International and multinational companies often have thousands of digital assets created and stored across geographical locations. Effectively managing, organizing, and distributing these assets on a global scale can be challenging.
Modern, cloud-based digital asset management (DAM) platforms have emerged as the answer to centralized asset management needs for global brands.
These solutions go beyond being mere archives, and now support customized workflows to empower brands to manage digital rights and maintain brand consistency right in the DAM. Plus, cloud-based DAM systems are accessible from anywhere, making them incredibly flexible and user-friendly.
However, while the demand for DAM platforms is soaring globally, providing these solutions in the Asia-Pacific (APAC) region comes with challenges.
In this blog, we’ll dive into the complexities of digital asset management (DAM) in Asia-Pacific. Whether you’re a business currently operating in the region, a company looking for a global DAM solution, or simply seeking a foundational understanding of the logistics involved, this blog provides a comprehensive overview of the challenges to providing effective DAM services in this region, and how to assess vendors on this basis.
Challenges to Providing Effective DAM Services across the Asia-Pacific Region
For software services providers, the challenges of covering the Asia Pacific region are driven by two main factors: geography and distance.
Let’s dive into what this means and explore specific hurdles in the context of DAM.
Geographical Distance and Latency
Geography and distance play a pivotal role in the efficiency and speed of software services, including DAM.
Vast physical distance can introduce latency into software systems, causing a time lag in data transmission and process execution. This latency is often exacerbated by what’s known as “chatty” services, where frequent back-and-forth communication between a user’s device and the remote server is required.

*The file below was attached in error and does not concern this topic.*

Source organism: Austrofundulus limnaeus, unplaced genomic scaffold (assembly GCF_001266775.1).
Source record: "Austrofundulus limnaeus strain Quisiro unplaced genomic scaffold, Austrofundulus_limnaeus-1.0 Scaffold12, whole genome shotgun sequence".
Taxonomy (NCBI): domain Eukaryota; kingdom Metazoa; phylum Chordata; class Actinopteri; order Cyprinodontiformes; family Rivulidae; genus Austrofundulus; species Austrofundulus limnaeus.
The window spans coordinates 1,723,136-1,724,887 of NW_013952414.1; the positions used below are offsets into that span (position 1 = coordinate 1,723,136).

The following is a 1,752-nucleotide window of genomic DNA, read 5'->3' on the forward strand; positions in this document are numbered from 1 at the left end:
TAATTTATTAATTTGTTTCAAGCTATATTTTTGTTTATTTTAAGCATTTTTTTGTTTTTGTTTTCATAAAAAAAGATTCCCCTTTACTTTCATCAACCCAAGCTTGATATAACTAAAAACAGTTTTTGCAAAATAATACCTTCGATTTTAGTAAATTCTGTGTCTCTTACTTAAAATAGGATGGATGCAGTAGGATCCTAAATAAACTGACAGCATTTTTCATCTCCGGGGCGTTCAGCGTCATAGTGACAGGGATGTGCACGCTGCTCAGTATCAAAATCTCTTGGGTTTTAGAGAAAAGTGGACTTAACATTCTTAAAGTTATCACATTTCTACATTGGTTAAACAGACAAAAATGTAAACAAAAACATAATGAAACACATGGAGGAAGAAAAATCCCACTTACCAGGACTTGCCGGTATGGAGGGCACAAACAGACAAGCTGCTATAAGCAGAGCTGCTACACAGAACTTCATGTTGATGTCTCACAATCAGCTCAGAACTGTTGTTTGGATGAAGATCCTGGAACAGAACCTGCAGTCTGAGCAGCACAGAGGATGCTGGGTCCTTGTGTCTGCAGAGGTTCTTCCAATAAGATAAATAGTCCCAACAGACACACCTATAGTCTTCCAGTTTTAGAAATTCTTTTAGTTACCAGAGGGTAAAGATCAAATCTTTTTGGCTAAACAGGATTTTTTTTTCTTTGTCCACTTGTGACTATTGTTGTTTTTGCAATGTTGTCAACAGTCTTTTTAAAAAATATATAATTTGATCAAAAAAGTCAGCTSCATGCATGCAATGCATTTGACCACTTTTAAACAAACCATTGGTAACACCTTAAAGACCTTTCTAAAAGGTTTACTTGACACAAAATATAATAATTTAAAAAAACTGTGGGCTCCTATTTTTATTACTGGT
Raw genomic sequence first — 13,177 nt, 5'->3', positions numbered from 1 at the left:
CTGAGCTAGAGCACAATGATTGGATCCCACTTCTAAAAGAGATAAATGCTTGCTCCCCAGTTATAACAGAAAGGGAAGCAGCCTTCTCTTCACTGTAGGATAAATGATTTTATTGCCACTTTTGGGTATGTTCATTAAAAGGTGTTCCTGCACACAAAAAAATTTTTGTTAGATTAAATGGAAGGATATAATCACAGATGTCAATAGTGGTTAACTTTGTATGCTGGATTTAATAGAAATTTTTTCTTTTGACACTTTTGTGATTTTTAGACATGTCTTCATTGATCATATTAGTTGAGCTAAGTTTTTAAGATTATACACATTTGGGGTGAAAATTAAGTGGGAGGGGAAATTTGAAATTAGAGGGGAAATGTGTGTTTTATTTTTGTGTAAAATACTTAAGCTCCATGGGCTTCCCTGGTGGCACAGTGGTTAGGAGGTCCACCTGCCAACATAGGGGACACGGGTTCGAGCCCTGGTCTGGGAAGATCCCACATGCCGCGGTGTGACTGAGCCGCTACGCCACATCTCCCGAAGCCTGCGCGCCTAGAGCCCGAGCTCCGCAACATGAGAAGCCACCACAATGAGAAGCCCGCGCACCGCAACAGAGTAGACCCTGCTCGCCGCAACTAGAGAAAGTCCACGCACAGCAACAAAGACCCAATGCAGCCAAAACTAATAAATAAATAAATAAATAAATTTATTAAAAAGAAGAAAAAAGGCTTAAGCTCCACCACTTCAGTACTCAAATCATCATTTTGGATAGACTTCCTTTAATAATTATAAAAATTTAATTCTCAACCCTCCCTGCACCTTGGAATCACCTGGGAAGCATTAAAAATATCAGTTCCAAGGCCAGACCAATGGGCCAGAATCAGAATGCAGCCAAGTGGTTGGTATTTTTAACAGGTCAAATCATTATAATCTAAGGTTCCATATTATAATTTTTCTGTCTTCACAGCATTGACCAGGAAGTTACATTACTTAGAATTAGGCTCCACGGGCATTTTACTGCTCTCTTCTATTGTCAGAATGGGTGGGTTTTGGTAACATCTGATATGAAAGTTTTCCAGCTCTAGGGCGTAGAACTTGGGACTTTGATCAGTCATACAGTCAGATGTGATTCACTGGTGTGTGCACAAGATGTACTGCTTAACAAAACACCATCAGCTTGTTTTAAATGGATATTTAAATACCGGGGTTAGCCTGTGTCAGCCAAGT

In the DAM world, this latency challenge takes on more significance due to the nature of the content being managed and distributed – sometimes called “heavy” content.
“Heavy” content refers to large files, including high-resolution images, 3D files, large videos, and other creative content. As large files consume more bandwidth for transmission, this exacerbates the effect of latency.
As a result, with some software, including certain DAM platforms, users may experience delays when uploading, downloading, or interacting with these resource-intensive files, impacting user experience and team productivity.
Specific Challenges in China: "The Great Firewall"
Providing DAM services in China comes with a unique set of regulatory and technological challenges, primarily stemming from a system many call “The Great Firewall.”
This combination of legislative actions and technologies, including internet censorship and surveillance measures, is enforced by the People’s Republic of China to regulate the internet domestically.
While these measures primarily target politically sensitive sites and are unlikely an issue for businesses currently operating in the region, other factors may impact DAM user experience for users in Asia:
- Content Monitoring:
As internet content within China is actively monitored, this can lead to increased scrutiny of digital assets, which may entail censorship of specific images, videos, or text.
- Internet Speed:
Due to extensive deep packet inspection and DNS filtering, internet speeds in China are often slower compared to other regions. This can significantly affect the upload, download, and real-time streaming of heavy content through DAM platforms.
How DAM Providers Manage Challenges to Effective DAM Service
To effectively tackle these challenges posed by the geographical and regulatory complexities and improve user experience for clients in the APAC region, organizations typically use a combination of three strategies.
1. Utilizing Content Delivery Networks (CDNs)